Freddie Gibbs is now writing a sports column for Noisey! Here’s his first one, about how the MLB Hall of Fame is bullshit.
Hall of Lame
“We don’t take sports seriously enough” has to rank behind “many dumb people are heavily armed,” “many of the people who are heavily armed are also popping pain pills like Mike and Ikes” and “Congress” on any list of the problems facing our culture. Pretty far behind all those, in fact. It could be argued, actually, that as a general rule we take sports entirely too seriously. Somewhere, a grown man has been on hold for hours so he can get through to some Beefer and the Squelch sports-talk radio show to ask his “question,” which is, “LSU is all faggots.” Somewhere else, there is an adult planning to walk around outdoors on Sunday in a big goofy nylon mesh football jersey with another person’s name on the back. There are—and I am sorry to remind you of this but it does us no good to ignore it—Philadelphia Eagles fans, and they’re already drunk.
But this type of unserious too-seriousness, the loud and backwards binge-drink-y kind, is not necessarily the problem. It is a problem, in the way that Adam Sandler’s movies and face are a problem, but it’s not a pressing issue; we can’t stop sports fans from behaving like peevishly entitled kidults any more than we can stop moviegoers from wanting to see Sandler’s new film, Guy in Khaki Shorts Has Smutty/Heartwarming Gay Panic Misadventures on Vacation. We, ourselves, don’t need to do either of those things. Under-reasoned overexuberance of that sort isn’t the reason for overly serious, fatuously righteous sport-idiocies like the Baseball Writers Association of America’s collective decision not to induct anyone into the Baseball Hall of Fame earlier this week, despite a ballot full of deserving candidates. But low-grade, high-volume too-seriousness—the superfan’s goonish arrogation of the first-person plural and the right to send dickish @-messages on Twitter to players after poor fantasy showings; the calculated stupidity of ESPN’s pretending-to-argue programming—has more in common with the high-minded too-seriousness of the Hall of Fame voters than those voters might think.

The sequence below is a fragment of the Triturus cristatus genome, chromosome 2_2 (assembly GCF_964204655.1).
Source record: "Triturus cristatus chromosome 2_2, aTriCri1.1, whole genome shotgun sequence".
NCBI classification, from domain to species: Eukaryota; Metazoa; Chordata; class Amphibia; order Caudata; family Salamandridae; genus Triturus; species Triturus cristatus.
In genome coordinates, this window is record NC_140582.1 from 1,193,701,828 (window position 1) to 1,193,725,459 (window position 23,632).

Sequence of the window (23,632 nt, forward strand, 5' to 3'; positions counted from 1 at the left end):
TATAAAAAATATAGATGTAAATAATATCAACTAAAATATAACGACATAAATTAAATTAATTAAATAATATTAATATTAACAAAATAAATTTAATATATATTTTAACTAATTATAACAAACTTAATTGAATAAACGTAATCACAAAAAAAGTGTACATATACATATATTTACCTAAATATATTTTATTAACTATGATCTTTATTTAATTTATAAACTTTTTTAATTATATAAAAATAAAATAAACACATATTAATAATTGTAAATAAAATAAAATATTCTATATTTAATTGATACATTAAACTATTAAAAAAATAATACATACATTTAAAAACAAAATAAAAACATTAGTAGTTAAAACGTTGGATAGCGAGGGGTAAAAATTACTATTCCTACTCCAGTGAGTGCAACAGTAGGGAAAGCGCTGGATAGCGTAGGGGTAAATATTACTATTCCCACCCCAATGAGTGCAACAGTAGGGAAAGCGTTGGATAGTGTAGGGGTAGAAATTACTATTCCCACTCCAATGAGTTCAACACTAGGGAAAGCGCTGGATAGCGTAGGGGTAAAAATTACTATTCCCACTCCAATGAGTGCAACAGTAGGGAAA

Superficially, of course, these are two different things. The doofs happily sitting on hold in hope that they might get to tell the world some 19-year-old they’ll never meet is a gutless loser are ridiculous—loud, simple avatars of dimwitted entitlement and misplaced priorities, casually making outrageous demands of strangers in the name of no-excuses toughness. The baseball writers who refused to vote for qualified Hall of Fame candidates—whether because players even flimsily connected to the sport’s steroid scandals of the last two decades should just have to wait a year because something something “the sanctity of the game” something something, or because the voter in question is huffily fighting a rearguard action against the last 30 years of human history—are… well, this part is complicated. Like talk-radio types, these voters are blithely holding others to impossible standards in the most self-righteous way possible, and define “getting tough” as “accusing people you barely know of being cheaters instead of dealing with a complex issue.” The difference between the two groups is that, on balance, the talk radio people are slightly more drunk.